10 principles for ethical blogger contact have been published by WOMMA – although you have to question their effectiveness after the recent Edelman-Walmart flogs (fake blogs) debacle (PR giant, Edelman being heavily involved in WOMMA). However, the list is a handy reference for public relations practitioners entering the blogosphere:
1. Always be truthful, never knowingly relay false information and never ask someone else to deceive bloggers
2. Fully disclose your identity and affiliations, from the first encounter with bloggers or when commenting on blogs
3. Never take action contrary to the boundaries set by bloggers; respect all community guidelines when posting messages and comments
4. Never ask bloggers to lie for you
5. Use extreme care when communictaing with minors or blogs intended to be read by minors
6. Do not manipulate advertising or affiliate programs to impact blogger income
7. Do not use automated systems for posting comments or distributing information
8. Understand that compensating bloggers may give the appearance of conflict of interest – therefore fully disclose any and all compensation or incentives
9. If sending bloggers products for review, understand they are not obligated to comment on them and can return products at their own discretion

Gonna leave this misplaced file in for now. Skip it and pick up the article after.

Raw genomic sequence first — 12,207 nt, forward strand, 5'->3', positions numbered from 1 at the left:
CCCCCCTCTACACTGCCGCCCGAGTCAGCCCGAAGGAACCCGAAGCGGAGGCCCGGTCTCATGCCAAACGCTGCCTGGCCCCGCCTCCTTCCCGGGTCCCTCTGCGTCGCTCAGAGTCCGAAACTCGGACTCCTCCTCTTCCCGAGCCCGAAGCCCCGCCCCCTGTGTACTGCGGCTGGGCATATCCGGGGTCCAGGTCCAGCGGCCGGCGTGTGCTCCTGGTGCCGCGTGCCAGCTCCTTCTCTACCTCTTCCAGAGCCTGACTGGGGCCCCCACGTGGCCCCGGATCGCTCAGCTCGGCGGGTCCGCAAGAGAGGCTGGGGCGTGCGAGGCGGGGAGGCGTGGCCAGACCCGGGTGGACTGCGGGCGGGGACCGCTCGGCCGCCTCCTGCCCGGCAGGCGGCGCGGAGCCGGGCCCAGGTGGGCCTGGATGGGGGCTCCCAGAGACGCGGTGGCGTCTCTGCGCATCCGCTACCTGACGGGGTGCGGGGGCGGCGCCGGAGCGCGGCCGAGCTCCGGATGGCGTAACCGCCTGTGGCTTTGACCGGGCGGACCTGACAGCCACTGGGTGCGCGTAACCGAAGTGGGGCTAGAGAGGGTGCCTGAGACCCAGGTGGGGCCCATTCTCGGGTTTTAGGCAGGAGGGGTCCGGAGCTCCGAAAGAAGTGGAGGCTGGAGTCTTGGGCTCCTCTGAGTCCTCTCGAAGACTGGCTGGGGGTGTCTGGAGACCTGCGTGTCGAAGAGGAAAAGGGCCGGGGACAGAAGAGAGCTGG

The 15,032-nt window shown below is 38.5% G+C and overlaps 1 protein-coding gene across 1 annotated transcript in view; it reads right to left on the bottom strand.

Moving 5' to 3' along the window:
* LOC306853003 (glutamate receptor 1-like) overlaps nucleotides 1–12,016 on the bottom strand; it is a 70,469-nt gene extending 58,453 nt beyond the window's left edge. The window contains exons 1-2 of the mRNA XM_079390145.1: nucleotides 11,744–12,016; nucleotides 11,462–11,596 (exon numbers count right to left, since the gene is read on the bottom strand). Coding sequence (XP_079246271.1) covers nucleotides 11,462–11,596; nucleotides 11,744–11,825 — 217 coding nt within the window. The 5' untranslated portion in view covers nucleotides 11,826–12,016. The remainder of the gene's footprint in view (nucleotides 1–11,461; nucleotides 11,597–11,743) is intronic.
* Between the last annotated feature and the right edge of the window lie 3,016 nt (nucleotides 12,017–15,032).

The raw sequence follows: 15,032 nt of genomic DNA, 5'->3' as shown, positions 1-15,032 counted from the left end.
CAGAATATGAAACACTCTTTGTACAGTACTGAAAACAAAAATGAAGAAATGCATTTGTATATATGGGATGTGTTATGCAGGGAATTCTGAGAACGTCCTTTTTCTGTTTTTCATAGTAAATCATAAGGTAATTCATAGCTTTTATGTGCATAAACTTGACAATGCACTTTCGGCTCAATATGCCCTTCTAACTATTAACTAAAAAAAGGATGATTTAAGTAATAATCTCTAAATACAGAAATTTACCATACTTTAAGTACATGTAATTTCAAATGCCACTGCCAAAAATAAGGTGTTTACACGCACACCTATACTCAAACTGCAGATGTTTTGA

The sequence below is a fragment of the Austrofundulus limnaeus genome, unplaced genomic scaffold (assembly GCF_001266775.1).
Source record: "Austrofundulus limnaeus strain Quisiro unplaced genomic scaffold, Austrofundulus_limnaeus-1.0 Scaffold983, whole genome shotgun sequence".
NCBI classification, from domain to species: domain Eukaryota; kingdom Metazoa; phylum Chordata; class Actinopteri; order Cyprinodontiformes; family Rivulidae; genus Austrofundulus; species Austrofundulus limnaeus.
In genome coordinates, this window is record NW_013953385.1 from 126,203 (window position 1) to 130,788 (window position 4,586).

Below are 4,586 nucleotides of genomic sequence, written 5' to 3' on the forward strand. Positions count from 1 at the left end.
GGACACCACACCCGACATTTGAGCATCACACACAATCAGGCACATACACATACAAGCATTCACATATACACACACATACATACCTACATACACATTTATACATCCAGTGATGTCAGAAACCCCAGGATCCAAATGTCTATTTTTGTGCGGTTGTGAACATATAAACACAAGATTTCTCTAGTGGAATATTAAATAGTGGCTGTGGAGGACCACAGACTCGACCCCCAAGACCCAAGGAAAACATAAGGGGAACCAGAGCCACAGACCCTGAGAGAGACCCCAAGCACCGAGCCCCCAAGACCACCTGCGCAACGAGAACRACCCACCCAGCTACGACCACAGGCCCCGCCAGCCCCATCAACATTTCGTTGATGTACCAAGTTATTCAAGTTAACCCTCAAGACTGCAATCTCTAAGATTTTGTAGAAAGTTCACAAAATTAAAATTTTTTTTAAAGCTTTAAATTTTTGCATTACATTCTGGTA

10. If bloggers write about products sent to them, proactively ask them to disclose the products’ source.
Someone failing the code’s first principle is the Strumpette – a PR “insider” whose blog (a naked journal of the PR business) has got the US PR and media world chattering thanks to some vitrolic postings. “She” even made the Washington Post website in the Summer. Of course, PR is ripe for satire – and often deserves it – however it is a shame that the Strupette adopts a pseudonym – Amanda Chapel – rather than being prepared to stand robustly behind the comments made. Openness and transparency have to be PR’s credo when blogging or we’ll never change the reputation the Strumpette so mercilessly mocks.